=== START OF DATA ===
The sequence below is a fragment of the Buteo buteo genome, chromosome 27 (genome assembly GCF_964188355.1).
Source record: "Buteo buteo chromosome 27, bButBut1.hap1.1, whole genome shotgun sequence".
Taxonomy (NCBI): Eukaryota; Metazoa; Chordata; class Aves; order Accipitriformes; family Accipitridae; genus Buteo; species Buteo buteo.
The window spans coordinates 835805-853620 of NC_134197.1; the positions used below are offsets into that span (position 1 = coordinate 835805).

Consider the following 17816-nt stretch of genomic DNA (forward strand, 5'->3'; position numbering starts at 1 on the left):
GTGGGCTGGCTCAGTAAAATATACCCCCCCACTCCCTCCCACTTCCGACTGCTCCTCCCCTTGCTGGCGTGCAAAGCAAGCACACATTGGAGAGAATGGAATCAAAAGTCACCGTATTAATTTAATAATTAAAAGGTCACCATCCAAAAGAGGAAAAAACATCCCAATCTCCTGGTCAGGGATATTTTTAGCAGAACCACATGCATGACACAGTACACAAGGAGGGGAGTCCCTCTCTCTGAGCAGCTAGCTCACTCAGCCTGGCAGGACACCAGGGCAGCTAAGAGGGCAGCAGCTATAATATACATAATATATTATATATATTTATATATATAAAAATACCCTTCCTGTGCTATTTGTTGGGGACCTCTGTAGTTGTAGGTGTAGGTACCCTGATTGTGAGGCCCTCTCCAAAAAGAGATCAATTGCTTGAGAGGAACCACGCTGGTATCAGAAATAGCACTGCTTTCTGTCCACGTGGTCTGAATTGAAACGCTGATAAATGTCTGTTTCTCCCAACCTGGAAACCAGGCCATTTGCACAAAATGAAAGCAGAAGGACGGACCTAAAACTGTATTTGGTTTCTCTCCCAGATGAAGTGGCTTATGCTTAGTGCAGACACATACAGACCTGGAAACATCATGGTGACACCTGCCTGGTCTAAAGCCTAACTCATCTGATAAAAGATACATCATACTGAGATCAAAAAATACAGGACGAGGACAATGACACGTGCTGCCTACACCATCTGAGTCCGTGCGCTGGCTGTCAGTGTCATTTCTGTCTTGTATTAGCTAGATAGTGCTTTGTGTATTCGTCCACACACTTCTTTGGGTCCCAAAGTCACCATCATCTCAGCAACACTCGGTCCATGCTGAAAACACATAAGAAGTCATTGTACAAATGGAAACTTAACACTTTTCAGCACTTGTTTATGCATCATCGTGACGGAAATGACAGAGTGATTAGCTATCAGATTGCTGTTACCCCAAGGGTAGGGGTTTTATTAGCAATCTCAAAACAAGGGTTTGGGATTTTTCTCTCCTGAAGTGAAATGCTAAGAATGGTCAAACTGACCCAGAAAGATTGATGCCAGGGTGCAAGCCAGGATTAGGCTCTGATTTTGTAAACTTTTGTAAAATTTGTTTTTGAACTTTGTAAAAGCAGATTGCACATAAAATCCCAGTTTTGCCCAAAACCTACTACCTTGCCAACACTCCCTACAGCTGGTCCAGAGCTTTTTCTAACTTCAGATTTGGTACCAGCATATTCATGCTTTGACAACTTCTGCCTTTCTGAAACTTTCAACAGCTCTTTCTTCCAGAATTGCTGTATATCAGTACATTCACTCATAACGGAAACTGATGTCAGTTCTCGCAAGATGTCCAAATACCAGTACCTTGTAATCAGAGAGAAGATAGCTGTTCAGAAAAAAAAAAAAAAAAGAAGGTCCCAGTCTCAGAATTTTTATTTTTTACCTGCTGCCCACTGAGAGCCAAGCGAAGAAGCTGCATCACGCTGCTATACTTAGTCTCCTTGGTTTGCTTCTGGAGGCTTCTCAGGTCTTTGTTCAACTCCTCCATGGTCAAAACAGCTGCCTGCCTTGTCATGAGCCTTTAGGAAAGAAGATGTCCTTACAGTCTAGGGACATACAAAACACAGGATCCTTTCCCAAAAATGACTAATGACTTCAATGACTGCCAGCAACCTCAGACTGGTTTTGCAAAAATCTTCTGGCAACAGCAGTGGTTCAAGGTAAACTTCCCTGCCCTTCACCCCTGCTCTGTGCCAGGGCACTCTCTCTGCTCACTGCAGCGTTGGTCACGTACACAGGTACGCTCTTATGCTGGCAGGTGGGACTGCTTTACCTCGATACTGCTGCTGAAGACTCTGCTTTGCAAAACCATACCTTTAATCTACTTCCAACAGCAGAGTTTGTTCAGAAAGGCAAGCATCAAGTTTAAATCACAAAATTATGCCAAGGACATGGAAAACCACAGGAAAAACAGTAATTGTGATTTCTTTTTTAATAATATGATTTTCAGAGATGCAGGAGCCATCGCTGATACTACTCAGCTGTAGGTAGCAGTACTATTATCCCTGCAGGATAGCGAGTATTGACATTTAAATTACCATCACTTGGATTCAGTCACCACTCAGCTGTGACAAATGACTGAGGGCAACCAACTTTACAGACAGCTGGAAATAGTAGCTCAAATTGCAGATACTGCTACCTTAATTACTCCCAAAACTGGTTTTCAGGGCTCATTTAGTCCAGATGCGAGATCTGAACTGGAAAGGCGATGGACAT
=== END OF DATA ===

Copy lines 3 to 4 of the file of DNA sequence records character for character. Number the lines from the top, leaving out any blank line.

Taxonomy (NCBI): Eukaryota; Metazoa; Chordata; class Aves; order Accipitriformes; family Accipitridae; genus Buteo; species Buteo buteo.
The window spans coordinates 835805-853620 of NC_134197.1; the positions used below are offsets into that span (position 1 = coordinate 835805).